After the huge success of '3 Words' last year, the UK's favourite Girl Aloud has wasted no time putting out its follow-up. An increased dance influence makes this a more club-friendly record than Cheryl's debut, but it's still one of those pop albums with a few banging singles and a lot, a lot of filler.

For her second solo album, Cheryl has worked mostly with Wayne Wilkins, who also helped pen her #1 debut single 'Fight For This Love'. The pop songwriter and producer is behind five of these twelve tracks, leaving plenty of space for some big name collaborations and of course, Chezzer's good friend Will.i.am is back on board for the straightforward pop of 'Live Tonight' and the more electro-heavy 'Let's Get Down'. Elsewhere former Gym Class Hero Travie McCoy lends his writing talents and vocal stylings to the Starsmith-produced 'Yeah Yeah' and Dizzee Rascal drops in to add a bit of Brit-rap to 'Everyone', a hit in waiting with its vacillating bass and sharply harmonised chorus.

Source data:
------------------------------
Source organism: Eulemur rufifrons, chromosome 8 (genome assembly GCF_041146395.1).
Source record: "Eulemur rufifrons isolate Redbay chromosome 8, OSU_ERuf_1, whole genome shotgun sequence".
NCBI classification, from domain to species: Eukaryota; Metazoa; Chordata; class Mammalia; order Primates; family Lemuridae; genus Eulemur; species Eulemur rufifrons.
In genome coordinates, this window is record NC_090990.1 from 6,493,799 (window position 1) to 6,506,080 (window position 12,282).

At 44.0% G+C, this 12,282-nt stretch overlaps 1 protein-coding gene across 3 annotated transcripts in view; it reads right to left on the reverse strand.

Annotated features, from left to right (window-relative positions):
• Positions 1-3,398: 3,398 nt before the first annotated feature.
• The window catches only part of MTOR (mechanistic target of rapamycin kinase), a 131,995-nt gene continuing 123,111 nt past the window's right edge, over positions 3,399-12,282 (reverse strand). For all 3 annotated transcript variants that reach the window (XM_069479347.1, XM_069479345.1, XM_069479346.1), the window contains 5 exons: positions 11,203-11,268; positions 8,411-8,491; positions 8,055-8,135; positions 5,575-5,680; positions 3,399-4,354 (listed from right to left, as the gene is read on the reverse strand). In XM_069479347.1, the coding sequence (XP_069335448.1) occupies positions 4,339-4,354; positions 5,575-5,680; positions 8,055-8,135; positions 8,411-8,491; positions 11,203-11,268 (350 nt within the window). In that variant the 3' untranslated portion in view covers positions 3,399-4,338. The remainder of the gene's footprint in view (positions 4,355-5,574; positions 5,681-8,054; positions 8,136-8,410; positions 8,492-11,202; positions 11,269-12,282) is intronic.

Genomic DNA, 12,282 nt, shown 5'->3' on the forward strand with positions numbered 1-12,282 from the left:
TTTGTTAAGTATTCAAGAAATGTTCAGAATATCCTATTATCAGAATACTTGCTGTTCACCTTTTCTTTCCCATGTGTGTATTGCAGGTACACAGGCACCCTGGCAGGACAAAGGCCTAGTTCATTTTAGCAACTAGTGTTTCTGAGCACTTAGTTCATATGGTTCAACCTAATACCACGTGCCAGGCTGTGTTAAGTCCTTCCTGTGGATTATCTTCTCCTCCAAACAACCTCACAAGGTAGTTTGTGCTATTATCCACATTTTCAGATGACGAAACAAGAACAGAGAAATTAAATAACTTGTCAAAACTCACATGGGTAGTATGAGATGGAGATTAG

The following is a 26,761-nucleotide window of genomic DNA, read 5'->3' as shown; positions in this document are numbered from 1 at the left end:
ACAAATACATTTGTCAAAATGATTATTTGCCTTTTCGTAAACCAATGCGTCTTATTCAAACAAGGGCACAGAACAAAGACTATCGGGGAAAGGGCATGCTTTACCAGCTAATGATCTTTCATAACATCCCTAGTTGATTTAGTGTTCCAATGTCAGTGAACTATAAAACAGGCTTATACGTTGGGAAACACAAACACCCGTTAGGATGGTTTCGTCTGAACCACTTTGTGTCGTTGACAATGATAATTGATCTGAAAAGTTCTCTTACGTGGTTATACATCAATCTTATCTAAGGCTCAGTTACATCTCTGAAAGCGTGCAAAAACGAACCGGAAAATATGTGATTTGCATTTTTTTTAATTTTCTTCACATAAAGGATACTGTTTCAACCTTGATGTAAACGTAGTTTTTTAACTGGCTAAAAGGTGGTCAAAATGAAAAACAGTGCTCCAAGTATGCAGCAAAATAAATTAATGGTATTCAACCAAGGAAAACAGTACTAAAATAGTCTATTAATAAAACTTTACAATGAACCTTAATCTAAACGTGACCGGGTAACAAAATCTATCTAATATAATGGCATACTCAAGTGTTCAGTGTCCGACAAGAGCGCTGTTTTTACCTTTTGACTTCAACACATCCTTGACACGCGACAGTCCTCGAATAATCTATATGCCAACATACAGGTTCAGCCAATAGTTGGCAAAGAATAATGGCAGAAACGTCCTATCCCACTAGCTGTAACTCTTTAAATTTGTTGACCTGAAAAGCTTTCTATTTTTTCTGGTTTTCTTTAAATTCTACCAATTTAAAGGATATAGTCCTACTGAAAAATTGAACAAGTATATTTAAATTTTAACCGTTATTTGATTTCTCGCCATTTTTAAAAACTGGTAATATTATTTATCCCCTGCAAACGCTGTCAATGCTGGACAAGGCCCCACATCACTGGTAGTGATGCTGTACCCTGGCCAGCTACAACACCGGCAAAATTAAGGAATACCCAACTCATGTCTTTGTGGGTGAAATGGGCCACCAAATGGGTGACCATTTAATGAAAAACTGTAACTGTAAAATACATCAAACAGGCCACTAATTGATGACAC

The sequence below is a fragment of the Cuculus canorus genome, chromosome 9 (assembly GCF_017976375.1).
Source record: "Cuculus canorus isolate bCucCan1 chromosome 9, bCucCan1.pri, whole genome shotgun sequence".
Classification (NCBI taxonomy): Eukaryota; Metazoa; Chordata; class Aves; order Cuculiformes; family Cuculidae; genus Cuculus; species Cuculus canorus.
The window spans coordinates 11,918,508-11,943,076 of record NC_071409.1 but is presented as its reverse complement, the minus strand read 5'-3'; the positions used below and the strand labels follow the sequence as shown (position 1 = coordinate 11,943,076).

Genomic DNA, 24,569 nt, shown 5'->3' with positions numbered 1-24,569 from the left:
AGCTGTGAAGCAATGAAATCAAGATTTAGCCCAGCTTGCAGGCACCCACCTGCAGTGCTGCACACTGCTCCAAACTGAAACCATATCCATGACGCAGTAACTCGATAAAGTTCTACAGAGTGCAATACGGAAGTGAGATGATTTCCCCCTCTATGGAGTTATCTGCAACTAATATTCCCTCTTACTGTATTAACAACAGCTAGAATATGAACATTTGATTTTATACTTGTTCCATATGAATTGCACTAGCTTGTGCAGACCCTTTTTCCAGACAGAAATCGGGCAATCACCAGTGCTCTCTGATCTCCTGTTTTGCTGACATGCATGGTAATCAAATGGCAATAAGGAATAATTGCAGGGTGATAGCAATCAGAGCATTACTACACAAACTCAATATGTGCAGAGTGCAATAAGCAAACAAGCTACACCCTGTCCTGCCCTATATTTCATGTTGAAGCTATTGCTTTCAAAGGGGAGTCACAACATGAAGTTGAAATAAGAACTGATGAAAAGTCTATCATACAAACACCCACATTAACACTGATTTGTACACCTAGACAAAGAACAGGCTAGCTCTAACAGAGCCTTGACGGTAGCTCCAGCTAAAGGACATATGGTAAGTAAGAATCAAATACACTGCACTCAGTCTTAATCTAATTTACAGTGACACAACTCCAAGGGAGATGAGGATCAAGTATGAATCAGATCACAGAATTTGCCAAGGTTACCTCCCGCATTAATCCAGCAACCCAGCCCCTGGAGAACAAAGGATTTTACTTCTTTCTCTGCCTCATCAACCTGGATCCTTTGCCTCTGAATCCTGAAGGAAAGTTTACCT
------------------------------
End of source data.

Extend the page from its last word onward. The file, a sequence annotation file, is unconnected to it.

With so many Americans on board, it's difficult to reconcile Cheryl's public personality with her music, and thus even more difficult to get invested in these already only vaguely catchy songs. To hear a notorious Geordie refer to a mobile as a "cellular" or to give a shout out to all her ladies, "all my girls, all my honeyz, all my birds, all my bitches, all my ladies" draws uncomfortable attention to the creative (or in this case, commercial) process. True, some will tie the opening line of 'Happy Tears' ("I cried when I heard you were cheating, I cried when I said I was leaving"), to Cheryl's recent marital misfortunes, but its nonspecific and clich├ęd lyrics could as easily apply to any number of troubled pop stars.

Putting that to one side, 'Messy Little Raindrops' has sporadic Saturday night potential. The oriental flavour and light, rickety beat of 'Amnesia' make it one of the catchiest, and indeed quirkiest, numbers on offer, its Auto-Tuned backing vocal reminiscent of Rihanna's R&B tinged pop. Sadly, it's one of few to measure up against the fast-paced rhythms and memorable melody of lead single 'Promise This'. Most of the remaining tunes are likeable though entirely forgettable, leaving just a couple of poor relations to let the whole side down. Synth-driven ballad 'The Flood' is generic drivel and 'Raindrops' is wretch-inducing in its sentimentality, both aggravating enough to send you reaching for the skip button.

Despite its few dance-floor fillers, 'Messy Little Raindrops' boasts little sass and even less charm, but no doubt its success will have more to do with the Girls Aloud star's latest tabloid antics and X-Factor outfits than the quality of these songs.